Over-consumptive humans are literally eating away the planet, asserted Sailesh Rao, executive director of Climate Healers, at the second annual West Coast conference of the India Development Coalition of America here Nov. 19.
“We’re eating ourselves into extinction,” said Rao, whose new book, “Carbon Dharma – the Occupation of Butterflies,” was released in late October.
The day-long conference brought together a handful of speakers working on rural development, education and mitigating the effects of climate change in India. IDCA’s conference here – at the India Community Center – preceeded an earlier conference held last month in Chicago. Neelima Mishra, a 2011 winner of the Ramon Magsaysay award for her work empowering village women in India, was a keynote speaker at the conference there.
Rao likened humans to caterpillars: “blind, voracious consumers who eat everything in their path.”
The global citizenry must move to the butterfly stage of its existence – pollinating, sparingly sipping nectar – to undo the damage created by the caterpillar, asserted Rao.
The founder of Climate Healers, which has recently developed a better solar cooker that can store energy during the day to cook a meal quickly at night, noted that the extinction of species has occurred at a faster pace over the last century than in the five billion years of the earth’s history. He credited the extinction crisis to humans’ needs for convenience, comfort and longevity.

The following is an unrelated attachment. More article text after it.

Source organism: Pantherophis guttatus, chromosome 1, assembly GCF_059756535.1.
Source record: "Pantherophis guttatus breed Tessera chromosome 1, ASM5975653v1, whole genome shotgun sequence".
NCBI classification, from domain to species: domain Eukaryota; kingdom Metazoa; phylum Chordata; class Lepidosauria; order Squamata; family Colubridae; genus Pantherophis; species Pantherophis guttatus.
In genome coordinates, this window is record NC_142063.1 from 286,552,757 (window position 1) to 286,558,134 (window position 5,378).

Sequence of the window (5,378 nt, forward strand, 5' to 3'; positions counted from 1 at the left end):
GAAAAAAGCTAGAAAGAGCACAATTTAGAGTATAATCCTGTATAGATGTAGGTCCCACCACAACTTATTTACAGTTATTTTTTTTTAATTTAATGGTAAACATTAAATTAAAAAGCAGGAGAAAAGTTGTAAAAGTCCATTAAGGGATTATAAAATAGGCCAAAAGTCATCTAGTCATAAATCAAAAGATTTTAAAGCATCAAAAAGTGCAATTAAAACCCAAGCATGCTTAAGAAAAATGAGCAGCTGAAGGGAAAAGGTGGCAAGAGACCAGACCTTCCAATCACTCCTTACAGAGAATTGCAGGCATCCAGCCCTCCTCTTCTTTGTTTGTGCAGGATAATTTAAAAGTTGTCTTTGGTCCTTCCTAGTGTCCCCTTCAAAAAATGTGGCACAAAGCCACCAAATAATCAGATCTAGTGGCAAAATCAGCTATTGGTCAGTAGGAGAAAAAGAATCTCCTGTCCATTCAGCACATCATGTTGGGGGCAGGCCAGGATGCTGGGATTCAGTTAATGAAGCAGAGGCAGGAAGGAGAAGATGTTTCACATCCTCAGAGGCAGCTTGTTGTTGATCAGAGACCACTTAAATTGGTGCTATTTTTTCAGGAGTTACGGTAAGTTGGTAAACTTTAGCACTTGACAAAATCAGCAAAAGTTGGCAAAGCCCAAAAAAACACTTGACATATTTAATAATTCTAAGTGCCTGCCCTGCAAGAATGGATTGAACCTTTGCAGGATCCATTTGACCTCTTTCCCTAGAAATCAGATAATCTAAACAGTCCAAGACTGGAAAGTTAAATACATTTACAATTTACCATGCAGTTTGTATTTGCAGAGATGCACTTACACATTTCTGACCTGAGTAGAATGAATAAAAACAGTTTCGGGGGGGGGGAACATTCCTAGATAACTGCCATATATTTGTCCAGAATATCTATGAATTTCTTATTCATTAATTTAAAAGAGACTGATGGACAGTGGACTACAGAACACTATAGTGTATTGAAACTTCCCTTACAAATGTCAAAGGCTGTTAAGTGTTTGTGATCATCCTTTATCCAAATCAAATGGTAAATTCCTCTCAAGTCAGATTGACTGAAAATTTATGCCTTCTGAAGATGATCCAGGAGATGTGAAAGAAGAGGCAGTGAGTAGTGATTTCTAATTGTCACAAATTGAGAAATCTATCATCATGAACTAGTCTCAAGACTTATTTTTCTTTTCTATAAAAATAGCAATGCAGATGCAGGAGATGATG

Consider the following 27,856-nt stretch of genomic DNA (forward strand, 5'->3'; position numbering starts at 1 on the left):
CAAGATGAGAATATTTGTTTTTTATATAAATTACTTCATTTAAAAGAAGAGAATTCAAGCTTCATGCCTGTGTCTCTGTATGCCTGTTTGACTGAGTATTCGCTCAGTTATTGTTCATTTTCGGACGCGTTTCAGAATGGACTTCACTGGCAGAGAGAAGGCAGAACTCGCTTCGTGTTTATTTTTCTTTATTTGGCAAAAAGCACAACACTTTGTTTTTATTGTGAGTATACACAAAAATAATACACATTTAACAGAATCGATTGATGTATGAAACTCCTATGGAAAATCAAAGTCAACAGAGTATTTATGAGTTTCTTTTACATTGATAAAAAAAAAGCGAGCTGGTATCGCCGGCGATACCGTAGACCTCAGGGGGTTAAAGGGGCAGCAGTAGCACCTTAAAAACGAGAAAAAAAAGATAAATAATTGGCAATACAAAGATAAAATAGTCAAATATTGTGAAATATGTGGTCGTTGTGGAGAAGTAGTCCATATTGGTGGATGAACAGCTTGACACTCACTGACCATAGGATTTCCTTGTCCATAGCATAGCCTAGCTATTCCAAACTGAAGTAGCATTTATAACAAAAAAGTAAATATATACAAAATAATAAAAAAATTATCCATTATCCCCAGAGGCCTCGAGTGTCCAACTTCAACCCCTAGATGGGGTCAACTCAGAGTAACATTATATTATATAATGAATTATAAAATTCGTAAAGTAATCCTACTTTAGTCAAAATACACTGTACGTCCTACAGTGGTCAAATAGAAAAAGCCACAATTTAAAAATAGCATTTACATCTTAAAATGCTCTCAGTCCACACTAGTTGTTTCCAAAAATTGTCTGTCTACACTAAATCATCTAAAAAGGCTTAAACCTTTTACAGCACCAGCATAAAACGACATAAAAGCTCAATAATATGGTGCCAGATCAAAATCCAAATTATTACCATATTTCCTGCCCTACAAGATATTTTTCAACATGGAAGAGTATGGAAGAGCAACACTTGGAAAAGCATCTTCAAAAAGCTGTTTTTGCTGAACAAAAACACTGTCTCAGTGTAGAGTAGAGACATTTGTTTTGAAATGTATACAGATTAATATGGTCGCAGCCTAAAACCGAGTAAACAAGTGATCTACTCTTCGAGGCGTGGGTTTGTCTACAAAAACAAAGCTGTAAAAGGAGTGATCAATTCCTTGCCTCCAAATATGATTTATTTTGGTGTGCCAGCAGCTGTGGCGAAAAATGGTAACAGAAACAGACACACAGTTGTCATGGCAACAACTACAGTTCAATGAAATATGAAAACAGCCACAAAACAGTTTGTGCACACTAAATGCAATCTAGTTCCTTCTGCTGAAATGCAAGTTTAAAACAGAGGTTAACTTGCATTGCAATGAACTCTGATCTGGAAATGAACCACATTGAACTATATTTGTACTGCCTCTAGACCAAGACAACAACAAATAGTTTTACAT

Rao, who is attending the United Nations Conference on Climate Change in Durban, South Africa next week, told India-West he held little hope for the global talks to be a driver in mitigating global climate change. Individuals must themselves take action, reducing their consumption of resources, including meat and dairy products, he said.
High school freshman Rama Sai Prasad introduced her project aimed at reducing meat consumption amongst high school students. Prasad — who began the project “Balanced Menus” as an eighth grader at Harker School in San Jose, Calif., — is now working with Physicians for Social Responsibility and San Jose, Calif., City councilman Ash Kalra’s office to get the initiative implemented in local high schools, which would reach more than 18,000 students.
The goal for “Balanced Menus” is reducing the emissions of greenhouse gases by livestock, which currently produce about 18 percent of the world’s GHGs, thus becoming a major threat for climate change.
A secondary goal is reducing the number of food miles – the distance between where food is produced and where it is consumed – which also contributes to climate change. In the process, food costs are reduced and students are healthier, stated the young Indian American.
IDCA is sponsoring two conferences on climate change and poverty in India next year; the first conference will be held in Jaipur, Rajasthan Jan. 11 and 12, followed by a second conference in Hyderabad, Feb. 4 and 5.
At the Milpitas IDCA conference, Pranji Lodhia spoke about the work of the Chinmaya Organization for Rural Development, which is creating sustainable development in 650 villages across India.